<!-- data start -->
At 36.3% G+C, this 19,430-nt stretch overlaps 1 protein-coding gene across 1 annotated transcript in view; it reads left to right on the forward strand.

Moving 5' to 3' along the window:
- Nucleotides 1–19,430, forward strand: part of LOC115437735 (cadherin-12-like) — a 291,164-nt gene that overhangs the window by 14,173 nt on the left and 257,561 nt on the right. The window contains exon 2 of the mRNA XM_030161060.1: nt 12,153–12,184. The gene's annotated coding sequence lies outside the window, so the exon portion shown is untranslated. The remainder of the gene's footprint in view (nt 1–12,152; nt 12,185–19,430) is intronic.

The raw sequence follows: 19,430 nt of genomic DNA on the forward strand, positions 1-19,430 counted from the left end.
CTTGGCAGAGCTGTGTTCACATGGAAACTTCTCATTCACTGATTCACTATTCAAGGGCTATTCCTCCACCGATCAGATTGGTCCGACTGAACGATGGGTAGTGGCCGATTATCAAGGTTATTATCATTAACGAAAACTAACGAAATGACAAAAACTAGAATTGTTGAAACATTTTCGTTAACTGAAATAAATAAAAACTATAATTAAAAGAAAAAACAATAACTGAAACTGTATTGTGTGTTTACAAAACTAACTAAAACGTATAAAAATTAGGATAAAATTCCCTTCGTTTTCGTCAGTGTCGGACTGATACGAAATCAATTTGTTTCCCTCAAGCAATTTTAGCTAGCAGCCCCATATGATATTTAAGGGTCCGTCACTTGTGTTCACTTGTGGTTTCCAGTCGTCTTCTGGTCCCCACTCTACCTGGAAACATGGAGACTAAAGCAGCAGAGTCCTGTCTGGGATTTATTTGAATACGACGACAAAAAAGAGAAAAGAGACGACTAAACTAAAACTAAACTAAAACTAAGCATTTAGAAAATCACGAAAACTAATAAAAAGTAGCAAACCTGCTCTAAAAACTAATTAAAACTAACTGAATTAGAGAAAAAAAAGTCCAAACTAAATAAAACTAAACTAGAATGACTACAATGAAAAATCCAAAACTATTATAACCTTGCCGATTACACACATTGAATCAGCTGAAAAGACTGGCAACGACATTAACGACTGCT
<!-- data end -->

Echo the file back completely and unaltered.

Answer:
At 36.3% G+C, this 19,430-nt stretch overlaps 1 protein-coding gene across 1 annotated transcript in view; it reads left to right on the forward strand.

Moving 5' to 3' along the window:
- Nucleotides 1–19,430, forward strand: part of LOC115437735 (cadherin-12-like) — a 291,164-nt gene that overhangs the window by 14,173 nt on the left and 257,561 nt on the right. The window contains exon 2 of the mRNA XM_030161060.1: nt 12,153–12,184. The gene's annotated coding sequence lies outside the window, so the exon portion shown is untranslated. The remainder of the gene's footprint in view (nt 1–12,152; nt 12,185–19,430) is intronic.

The raw sequence follows: 19,430 nt of genomic DNA on the forward strand, positions 1-19,430 counted from the left end.
CTTGGCAGAGCTGTGTTCACATGGAAACTTCTCATTCACTGATTCACTATTCAAGGGCTATTCCTCCACCGATCAGATTGGTCCGACTGAACGATGGGTAGTGGCCGATTATCAAGGTTATTATCATTAACGAAAACTAACGAAATGACAAAAACTAGAATTGTTGAAACATTTTCGTTAACTGAAATAAATAAAAACTATAATTAAAAGAAAAAACAATAACTGAAACTGTATTGTGTGTTTACAAAACTAACTAAAACGTATAAAAATTAGGATAAAATTCCCTTCGTTTTCGTCAGTGTCGGACTGATACGAAATCAATTTGTTTCCCTCAAGCAATTTTAGCTAGCAGCCCCATATGATATTTAAGGGTCCGTCACTTGTGTTCACTTGTGGTTTCCAGTCGTCTTCTGGTCCCCACTCTACCTGGAAACATGGAGACTAAAGCAGCAGAGTCCTGTCTGGGATTTATTTGAATACGACGACAAAAAAGAGAAAAGAGACGACTAAACTAAAACTAAACTAAAACTAAGCATTTAGAAAATCACGAAAACTAATAAAAAGTAGCAAACCTGCTCTAAAAACTAATTAAAACTAACTGAATTAGAGAAAAAAAAGTCCAAACTAAATAAAACTAAACTAGAATGACTACAATGAAAAATCCAAAACTATTATAACCTTGCCGATTACACACATTGAATCAGCTGAAAAGACTGGCAACGACATTAACGACTGCT